Launched in June 2019, the Humanise Community Film Club is a new film society based out of Metal, Liverpool’s arts laboratory. The Club was founded to bring together the various communities living in Metal's immediate vicinity and uses a combination of film, food and discussion to highlight all that these neighbours have in common. The inaugural season focused on stories of marginalised communities and those fighting for their rights in testing circumstances. Each screening took place on a "pay what you can" basis and was expanded into a broader social event through a shared meal and a guided discussion lead by visiting speakers.
To establish a community group that brings together Edge Hill residents through shared meals, screenings and discussions.
To use film to explore the experiences of marginalised communities.
To celebrate the Club participants' common humanity.
The final dinner in the first season attracted a group of 32 people from diverse backgrounds, with ages ranging from 4 - 60.
The "pay what you can" scheme has evolved and audiences have responded positively, feeding back that there is reduced stigma around paying less.
The value of the Club's work has been recognised by community microfunders, receiving additional funding from Liverpool Soup and Awesome Liverpool.
The club's first season consisted of 6 screenings. The films featured were: 12 Angry Lebanese (2009), Dark Days (2000), I, Daniel Blake (2016), Latcho Drom (1993), Rize (2005), Waste Land (2010).
Scalarama Liverpool supported the Club in establishing its film and audience development programme. Asylum Link Merseyside allowed the Club to reach out to service users living locally. And organisations like The Choir with No Name and Imagine If Theatre brought vital expertise to the pre-film introductions, making the screenings special events where discussions were informed and empathetic.
Budget in brief
Total budget: £2,396
Sources of income -
Film Hub North grant: £1,200
Other subsidies: £627
Box office and donations: £542
Hub subsidy per head: £7.14
Fostering a supportive and welcoming community. The Club now has a group of people who meet regularly to discuss films.
Tackling social isolation. Some of the Club's regulars were previously very socially isolated, but now attend almost every session.
What has been difficult
Surveying audiences. Many of them have English as a second language and found the form used difficult.
Documenting events. Some visitors were initially uncomfortable with having their photos taken, so there is less documentation than anticipated.
What you would do differently if you did it again
Discuss reporting requirements with any funders and investigate other ways to monitor audiences.
Recognise the amount of time required to establish a community group. More of the first programme was meant to be developed in partnership with Club participants, but this wasn't feasible within the season's timetable.
Awareness / Attitudes
Finding commonality among the audience and empathy with the issues presented on screen is key to the Humanise Community Film Club. By providing introductions that contextualised each screening and a space for discussion after every film, audiences were given the opportunity to learn more about the marginalised groups featured in the Club’s first season. This included a response to Dark Days lead by homelessness organisation The Choir with No Name and a response to 12 Angry Lebanese lead by Imagine If Theatre – a theatre company with extensive experience working with offenders and ex-offenders.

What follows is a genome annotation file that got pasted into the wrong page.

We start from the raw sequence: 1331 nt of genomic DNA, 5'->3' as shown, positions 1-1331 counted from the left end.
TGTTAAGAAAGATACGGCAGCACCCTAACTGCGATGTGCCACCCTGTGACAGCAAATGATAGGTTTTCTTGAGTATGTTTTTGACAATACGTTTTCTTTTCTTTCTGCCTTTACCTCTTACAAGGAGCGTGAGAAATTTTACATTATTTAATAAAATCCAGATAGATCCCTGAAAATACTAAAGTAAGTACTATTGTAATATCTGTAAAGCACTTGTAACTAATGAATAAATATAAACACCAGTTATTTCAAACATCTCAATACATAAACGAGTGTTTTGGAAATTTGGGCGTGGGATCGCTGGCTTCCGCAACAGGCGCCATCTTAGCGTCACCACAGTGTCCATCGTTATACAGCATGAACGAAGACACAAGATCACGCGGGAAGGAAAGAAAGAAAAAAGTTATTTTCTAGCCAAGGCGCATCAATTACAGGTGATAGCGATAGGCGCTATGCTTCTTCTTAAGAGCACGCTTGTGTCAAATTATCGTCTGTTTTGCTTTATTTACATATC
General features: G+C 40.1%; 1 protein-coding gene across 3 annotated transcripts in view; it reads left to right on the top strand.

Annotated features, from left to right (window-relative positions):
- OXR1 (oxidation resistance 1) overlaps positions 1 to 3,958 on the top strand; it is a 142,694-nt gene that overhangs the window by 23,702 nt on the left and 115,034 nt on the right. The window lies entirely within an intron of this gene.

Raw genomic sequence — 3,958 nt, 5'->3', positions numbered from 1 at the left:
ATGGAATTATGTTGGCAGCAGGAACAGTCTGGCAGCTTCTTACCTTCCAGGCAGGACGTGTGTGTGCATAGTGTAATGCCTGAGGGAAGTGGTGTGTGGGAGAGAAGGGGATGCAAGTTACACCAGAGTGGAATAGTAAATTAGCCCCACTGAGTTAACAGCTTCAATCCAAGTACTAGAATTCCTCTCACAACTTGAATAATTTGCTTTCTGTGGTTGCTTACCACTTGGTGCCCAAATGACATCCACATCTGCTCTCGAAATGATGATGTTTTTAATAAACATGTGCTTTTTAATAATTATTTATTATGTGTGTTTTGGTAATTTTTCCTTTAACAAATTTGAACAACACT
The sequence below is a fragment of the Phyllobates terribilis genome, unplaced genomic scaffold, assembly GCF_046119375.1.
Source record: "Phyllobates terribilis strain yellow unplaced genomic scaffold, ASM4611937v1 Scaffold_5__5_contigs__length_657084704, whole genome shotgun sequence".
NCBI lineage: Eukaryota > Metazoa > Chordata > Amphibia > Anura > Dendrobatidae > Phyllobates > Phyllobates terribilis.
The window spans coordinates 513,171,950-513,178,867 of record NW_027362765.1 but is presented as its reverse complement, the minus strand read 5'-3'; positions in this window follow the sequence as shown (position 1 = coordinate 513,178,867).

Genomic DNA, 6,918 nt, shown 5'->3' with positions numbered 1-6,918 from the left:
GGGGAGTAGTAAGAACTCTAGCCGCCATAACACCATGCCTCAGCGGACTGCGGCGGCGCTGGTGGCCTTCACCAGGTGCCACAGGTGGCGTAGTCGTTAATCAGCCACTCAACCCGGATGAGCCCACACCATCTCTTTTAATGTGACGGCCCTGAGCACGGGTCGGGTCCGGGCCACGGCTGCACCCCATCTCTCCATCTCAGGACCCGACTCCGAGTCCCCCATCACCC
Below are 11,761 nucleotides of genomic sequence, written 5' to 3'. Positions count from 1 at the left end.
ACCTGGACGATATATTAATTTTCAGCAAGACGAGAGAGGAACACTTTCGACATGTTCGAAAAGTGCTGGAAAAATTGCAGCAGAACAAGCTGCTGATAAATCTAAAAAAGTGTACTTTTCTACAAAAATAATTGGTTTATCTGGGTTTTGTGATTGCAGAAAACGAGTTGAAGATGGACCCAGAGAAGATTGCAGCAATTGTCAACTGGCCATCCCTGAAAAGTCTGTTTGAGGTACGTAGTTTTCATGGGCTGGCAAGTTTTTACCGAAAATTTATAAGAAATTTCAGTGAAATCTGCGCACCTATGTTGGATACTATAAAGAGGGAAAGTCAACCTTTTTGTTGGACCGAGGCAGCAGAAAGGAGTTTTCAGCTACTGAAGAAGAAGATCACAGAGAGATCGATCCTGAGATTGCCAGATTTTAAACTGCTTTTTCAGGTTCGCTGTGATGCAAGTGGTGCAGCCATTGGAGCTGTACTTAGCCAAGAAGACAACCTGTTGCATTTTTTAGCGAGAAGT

I’d like to see more films that I wouldn’t normally watch. It’s good to talk with people who have different ideas from me. – Audience member
The Club brings together the various communities that call Liverpool’s Edge Hill district home. 26% of surveyed audiences identified as BAME – due to difficulties in surveying audiences, the actual figure is estimated at over 40%. A significant number of asylum seekers and refugees living locally participated in the Club. Recognising that many audience members have English as a second language, subtitles were provided wherever possible.
This focus on inclusivity was similarly evident on screen. Each film featured in the Club’s first season foregrounded the experiences of marginalised communities – from benefit claimants in the UK to Romani people journeying throughout Europe to waste pickers living off a vast landfill site in Brazil.
The club is about community as much as it is about film, with its founding aim being to highlight participants’ common humanity. By combining screenings with a wider community engagement programme of outreach, shared meals and discussion sessions, the Club brought participants together in a number of ways. Neighbours were introduced to one another in various contexts and community members were able to contribute in a way they felt comfortable.
It’s a good reason to go out. I don’t go out much. There’s a nice atmosphere: friendly, and with a bigger range of films than I would normally watch. – Audience member
What audiences said
"It brings people together. The movies teach us how to be human. We are many nationalities. It is a nice way to teach people not to be violent, to cheer people up and help us think about the future."
"I love the community, bringing people together."
"It's good for people who are new to the city."
What professionals, press and partners said
"Working closely with groups in our direct neighbourhood, The Humanise Community Film Club has attracted audiences from the local asylum seeker and refugee community. The socially engaged approach has been an inspiration to us." - Jenny Porter, Metal Liverpool
"I had the honour of speaking at the Humanise screening of 12 Angry Lebanese - so many incredible human beings attended and beautiful conversations were had." - Chesca Joy, Imagine If Theatre
Coverage was secured on Jermaine Foster's BBC Radio Merseyside show.